STUTTGART, Germany — France’s Dassault Aviation on Thursday said there is a breakthrough industry agreement that would finally allow the trinational Future Combat Air System effort to proceed.
In a Dec. 1 interview with French publication Le Figaro, Dassault CEO and Chairman Eric Trappier revealed that “all road blocks have been lifted” for the partners to move forward on Phase 1B, the pre-demonstrator phase that would work on developing a fighter prototype. Le Figaro is owned by Dassault Group, the parent company of Dassault Aviation.
The envisioned Franco-German-Spanish aerial weapon has been on hold for over one year now, as two of its prime contractors, Dassault and Airbus Defence and Space, have failed to find a way to work harmoniously on the program’s signature effort, the next-generation fighter.
Trappier has been vocal about the fact that the program’s stalling stems from a disagreement about the industry leadership role for the fighter jet pillar. He told Le Figaro that Dassault has been confirmed in its leadership and architect role for the aircraft, and has been reassured that its intellectual property would be safeguarded in the program.
He asserted in the interview that the prototype fighter would be ready to fly by 2029, two years later than originally planned. A Phase 2 contract, which would launch the prototype development period, is expected to be signed in the next two to three years, he added.
Airbus confirmed the industry agreement had been signed in a Thursday email to Defense News.
“All industry partners of the Future Combat Air System have now signed the respective agreements in order to launch the program’s next phase, the demonstrator phase 1B,” said Airbus CEO Mike Schoellhorn. The trinational program includes Dassault representing France, Airbus Defence and Space representing Germany and Indra representing Spain.
Yet the update remains just one more step before the final contract signature between the three participating nations and their industry partners, which will occur “once relevant processes have been concluded in the respective customer nations,” Schoellhorn added.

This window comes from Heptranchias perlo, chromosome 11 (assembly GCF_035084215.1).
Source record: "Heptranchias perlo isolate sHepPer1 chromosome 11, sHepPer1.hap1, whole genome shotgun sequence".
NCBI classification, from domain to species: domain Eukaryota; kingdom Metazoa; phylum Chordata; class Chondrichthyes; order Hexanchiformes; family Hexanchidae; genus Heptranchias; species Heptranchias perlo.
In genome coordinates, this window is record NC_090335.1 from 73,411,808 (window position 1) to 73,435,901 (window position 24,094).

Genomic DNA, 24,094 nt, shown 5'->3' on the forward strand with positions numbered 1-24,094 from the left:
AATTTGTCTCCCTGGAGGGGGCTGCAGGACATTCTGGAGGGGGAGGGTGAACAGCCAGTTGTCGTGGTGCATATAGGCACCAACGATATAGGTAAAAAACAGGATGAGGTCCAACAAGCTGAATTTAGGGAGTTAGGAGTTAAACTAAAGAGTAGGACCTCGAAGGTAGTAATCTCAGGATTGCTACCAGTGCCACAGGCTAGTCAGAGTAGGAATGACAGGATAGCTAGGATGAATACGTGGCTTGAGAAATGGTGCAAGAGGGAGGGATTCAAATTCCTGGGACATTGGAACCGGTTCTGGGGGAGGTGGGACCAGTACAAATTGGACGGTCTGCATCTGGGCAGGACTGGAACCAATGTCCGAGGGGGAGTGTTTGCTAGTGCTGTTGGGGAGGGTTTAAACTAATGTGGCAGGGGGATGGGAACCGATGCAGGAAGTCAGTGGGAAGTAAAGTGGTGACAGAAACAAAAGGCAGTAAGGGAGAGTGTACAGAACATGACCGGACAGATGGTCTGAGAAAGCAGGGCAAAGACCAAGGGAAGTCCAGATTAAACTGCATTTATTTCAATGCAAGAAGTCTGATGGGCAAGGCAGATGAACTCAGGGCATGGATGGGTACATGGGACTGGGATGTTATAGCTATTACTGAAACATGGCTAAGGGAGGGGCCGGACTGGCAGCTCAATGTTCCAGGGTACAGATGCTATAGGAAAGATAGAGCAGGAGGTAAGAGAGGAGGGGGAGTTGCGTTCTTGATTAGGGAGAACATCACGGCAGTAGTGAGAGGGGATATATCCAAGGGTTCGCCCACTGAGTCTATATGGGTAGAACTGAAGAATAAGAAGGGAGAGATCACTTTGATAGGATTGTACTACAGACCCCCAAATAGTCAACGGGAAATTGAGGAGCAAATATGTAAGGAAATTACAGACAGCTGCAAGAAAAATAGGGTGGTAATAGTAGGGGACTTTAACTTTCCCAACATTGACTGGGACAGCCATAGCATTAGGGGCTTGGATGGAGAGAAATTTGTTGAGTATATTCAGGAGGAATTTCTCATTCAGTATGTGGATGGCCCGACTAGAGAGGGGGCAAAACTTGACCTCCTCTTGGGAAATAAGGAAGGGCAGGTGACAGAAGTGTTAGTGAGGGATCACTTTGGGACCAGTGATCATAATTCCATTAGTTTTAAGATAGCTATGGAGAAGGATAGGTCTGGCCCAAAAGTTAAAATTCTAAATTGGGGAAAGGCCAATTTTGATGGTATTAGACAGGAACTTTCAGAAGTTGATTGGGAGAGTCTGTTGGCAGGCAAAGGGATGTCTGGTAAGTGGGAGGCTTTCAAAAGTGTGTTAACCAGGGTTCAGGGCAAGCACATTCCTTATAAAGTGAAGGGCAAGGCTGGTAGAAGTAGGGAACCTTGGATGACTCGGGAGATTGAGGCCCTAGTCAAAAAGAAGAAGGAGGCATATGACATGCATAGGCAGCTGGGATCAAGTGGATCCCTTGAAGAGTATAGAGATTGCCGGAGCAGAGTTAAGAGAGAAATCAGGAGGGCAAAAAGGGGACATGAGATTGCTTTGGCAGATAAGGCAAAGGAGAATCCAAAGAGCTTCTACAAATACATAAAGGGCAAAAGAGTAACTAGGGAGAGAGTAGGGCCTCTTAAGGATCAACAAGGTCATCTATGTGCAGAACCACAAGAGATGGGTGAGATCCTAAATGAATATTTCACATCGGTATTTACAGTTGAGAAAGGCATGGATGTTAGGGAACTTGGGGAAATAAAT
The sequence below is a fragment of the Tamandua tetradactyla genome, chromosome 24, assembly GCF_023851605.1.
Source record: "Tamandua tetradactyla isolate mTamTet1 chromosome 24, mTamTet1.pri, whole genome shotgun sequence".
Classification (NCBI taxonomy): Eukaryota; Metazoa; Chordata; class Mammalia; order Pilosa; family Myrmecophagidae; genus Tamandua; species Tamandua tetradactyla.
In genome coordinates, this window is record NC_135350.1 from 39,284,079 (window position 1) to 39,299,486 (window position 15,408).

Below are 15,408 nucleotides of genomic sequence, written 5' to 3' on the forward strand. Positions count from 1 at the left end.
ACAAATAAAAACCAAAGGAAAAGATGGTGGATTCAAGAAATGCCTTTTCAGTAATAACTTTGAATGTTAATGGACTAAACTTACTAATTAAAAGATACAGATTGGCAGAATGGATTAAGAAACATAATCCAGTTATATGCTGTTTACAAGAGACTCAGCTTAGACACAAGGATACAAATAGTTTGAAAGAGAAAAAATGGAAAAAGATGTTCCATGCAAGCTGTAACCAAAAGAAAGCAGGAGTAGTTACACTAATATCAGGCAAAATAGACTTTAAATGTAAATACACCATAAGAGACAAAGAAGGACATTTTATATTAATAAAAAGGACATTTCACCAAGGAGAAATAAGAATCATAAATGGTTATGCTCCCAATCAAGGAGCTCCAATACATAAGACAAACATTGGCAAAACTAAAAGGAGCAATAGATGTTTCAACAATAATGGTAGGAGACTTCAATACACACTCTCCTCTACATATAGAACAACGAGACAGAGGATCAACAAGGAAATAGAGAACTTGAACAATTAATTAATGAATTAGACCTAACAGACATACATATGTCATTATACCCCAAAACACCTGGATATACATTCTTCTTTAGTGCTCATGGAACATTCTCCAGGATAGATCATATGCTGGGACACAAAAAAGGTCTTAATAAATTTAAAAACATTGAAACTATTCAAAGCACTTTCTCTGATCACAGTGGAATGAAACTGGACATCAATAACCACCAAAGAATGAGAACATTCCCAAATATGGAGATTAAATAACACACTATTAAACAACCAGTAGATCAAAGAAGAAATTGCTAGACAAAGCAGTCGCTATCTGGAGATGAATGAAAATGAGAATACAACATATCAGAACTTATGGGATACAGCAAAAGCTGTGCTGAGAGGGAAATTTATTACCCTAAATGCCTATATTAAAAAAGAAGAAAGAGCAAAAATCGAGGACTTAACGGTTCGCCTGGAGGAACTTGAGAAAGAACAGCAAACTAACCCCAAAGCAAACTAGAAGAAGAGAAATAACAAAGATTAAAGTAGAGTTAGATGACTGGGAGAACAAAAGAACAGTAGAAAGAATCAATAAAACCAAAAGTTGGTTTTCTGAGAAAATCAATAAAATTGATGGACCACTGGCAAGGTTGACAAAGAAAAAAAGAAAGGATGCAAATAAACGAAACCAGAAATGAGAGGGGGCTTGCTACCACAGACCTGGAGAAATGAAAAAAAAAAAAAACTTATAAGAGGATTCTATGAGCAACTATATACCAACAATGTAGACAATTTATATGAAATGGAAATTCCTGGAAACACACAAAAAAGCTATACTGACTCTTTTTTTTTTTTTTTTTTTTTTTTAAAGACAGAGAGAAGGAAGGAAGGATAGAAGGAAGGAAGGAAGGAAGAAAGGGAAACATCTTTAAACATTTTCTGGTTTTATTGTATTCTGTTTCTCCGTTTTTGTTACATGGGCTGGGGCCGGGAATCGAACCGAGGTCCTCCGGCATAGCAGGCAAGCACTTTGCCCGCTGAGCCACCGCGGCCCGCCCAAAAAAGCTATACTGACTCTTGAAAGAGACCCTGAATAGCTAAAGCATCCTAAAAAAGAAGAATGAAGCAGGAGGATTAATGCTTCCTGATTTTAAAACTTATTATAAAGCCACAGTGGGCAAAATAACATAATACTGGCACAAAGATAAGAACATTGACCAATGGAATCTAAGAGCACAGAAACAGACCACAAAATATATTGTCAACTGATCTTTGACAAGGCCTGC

“We are optimistic that this can be accomplished in the very near future,” he said.
A Dassault spokesperson declined to comment further in an email to Defense News on Thursday, referring to Trappier’s interview with Le Figaro.
The announcement follows over two weeks of rising and falling hopes that companies could agree on terms. German and Spanish government and industry officials loudly proclaimed in late November that a deal was close to being completed, only for Trappier to pour cold water on the potential development in his own interviews with the press.
The FCAS program, announced in 2017, consists of seven technology pillars, to include the next-generation fighter – which will replace the participants’ fleets of Dassault Rafale and Eurofighter Typhoon aircraft – a new engine for the fighter jet, a next-generation weapon system, new drones, advanced sensors and stealth technology, and an air combat cloud network. It has been stuck in the research-oriented “Phase 1A” since 2020, and was due to progress to the next level by early 2021.
French Defense Minister Sebastien Lecornu applauded the news on Thursday, calling the project “a concrete illustration of the cooperation we are conducting on the European level on defense and armaments, in which France is playing a central role.”
The contracts will be formally brought before France’s military procurement office, the Direction Générale de l’Armement (DGA), which is managing the trinational program. According to a Thursday statement by the French Ministry of Defense, the goal remains to field the system of systems, including the next-generation fighter, around 2040.